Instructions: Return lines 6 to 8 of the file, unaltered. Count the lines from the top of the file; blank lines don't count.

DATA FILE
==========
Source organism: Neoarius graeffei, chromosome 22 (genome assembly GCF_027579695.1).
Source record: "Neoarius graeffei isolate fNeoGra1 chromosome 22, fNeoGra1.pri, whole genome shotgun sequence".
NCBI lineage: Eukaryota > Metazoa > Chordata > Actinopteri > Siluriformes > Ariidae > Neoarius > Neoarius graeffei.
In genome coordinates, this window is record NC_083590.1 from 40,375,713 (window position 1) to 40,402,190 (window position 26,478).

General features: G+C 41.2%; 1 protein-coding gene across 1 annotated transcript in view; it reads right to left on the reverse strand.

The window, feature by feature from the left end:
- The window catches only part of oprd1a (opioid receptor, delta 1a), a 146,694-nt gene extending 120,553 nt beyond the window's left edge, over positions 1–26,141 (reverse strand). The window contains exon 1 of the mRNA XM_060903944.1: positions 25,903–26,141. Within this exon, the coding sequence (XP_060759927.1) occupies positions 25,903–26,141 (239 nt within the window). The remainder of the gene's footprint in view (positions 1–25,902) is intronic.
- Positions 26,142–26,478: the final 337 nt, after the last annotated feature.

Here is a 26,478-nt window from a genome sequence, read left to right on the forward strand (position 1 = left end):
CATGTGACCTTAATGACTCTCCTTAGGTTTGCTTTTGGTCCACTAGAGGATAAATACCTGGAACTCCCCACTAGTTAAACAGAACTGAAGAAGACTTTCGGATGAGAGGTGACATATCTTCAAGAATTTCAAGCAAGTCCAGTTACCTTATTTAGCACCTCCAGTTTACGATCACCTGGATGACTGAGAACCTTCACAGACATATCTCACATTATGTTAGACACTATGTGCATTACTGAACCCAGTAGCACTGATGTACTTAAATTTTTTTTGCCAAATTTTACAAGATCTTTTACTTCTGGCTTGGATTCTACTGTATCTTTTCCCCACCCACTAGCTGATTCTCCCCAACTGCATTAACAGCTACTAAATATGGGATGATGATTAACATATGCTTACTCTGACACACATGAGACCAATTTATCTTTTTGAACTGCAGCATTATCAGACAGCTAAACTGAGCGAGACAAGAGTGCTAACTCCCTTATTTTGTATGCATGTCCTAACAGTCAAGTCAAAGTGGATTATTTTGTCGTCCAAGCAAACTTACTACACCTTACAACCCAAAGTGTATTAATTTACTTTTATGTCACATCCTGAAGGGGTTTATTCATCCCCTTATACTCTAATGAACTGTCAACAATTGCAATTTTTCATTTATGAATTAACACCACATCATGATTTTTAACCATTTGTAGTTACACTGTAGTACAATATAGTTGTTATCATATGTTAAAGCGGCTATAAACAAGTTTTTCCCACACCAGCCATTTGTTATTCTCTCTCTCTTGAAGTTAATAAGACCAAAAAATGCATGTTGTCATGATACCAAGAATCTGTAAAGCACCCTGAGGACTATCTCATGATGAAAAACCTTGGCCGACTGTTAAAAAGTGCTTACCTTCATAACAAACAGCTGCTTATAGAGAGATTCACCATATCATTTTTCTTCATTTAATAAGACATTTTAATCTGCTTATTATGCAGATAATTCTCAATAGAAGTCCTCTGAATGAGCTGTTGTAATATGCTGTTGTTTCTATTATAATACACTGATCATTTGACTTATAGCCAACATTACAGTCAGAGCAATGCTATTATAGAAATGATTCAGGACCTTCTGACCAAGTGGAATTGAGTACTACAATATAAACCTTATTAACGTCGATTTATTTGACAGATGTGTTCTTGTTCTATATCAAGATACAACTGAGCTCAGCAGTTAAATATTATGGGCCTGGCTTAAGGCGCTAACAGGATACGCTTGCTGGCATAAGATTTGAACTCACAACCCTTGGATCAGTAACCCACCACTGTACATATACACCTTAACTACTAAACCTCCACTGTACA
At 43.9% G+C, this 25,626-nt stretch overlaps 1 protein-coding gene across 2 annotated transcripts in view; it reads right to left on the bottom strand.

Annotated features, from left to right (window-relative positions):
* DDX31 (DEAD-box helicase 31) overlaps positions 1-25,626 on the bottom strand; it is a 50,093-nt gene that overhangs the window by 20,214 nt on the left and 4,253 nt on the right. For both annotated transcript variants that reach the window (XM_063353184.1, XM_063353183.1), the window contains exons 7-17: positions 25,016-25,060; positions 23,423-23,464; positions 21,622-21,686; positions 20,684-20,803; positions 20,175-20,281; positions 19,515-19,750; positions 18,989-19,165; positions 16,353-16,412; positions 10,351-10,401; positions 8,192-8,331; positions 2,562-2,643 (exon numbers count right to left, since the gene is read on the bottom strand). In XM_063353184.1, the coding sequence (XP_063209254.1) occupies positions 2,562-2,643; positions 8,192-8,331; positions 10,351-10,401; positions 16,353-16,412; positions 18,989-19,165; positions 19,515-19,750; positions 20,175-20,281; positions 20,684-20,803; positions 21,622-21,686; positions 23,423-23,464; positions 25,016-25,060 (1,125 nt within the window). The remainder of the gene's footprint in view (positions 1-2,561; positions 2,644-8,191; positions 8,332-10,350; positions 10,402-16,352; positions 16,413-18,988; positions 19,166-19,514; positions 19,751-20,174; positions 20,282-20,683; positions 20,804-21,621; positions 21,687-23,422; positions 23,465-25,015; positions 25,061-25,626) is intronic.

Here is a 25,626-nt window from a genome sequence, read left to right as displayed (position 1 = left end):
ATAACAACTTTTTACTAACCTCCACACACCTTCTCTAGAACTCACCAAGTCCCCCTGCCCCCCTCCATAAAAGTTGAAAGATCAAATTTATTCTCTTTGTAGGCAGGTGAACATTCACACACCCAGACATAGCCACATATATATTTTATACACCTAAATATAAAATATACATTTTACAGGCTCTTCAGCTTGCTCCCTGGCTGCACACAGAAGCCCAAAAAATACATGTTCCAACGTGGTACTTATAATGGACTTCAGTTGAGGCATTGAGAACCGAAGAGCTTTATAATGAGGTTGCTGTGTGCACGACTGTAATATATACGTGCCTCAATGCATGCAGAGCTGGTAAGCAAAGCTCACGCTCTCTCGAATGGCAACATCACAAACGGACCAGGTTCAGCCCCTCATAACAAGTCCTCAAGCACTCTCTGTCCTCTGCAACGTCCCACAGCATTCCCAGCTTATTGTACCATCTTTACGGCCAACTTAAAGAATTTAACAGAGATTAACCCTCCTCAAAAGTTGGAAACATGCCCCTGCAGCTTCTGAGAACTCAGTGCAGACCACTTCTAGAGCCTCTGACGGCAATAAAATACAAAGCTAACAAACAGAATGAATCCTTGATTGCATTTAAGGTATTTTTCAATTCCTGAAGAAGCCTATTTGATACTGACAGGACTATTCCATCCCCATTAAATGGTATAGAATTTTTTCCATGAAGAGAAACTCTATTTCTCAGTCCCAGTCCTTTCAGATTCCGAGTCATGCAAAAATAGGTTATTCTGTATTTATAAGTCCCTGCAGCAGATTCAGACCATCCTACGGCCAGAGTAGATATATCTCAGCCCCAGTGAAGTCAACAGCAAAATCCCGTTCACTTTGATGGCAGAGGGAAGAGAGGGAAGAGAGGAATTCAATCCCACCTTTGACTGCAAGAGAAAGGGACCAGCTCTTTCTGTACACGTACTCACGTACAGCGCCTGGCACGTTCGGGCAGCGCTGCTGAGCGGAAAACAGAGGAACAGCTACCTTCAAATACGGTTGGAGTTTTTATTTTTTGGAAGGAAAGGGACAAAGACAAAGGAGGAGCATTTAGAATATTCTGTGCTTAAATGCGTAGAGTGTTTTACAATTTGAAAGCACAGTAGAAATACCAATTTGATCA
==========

The window, feature by feature from the left end:
- The window catches only part of oprd1a (opioid receptor, delta 1a), a 146,694-nt gene extending 120,553 nt beyond the window's left edge, over positions 1–26,141 (reverse strand). The window contains exon 1 of the mRNA XM_060903944.1: positions 25,903–26,141. Within this exon, the coding sequence (XP_060759927.1) occupies positions 25,903–26,141 (239 nt within the window). The remainder of the gene's footprint in view (positions 1–25,902) is intronic.
- Positions 26,142–26,478: the final 337 nt, after the last annotated feature.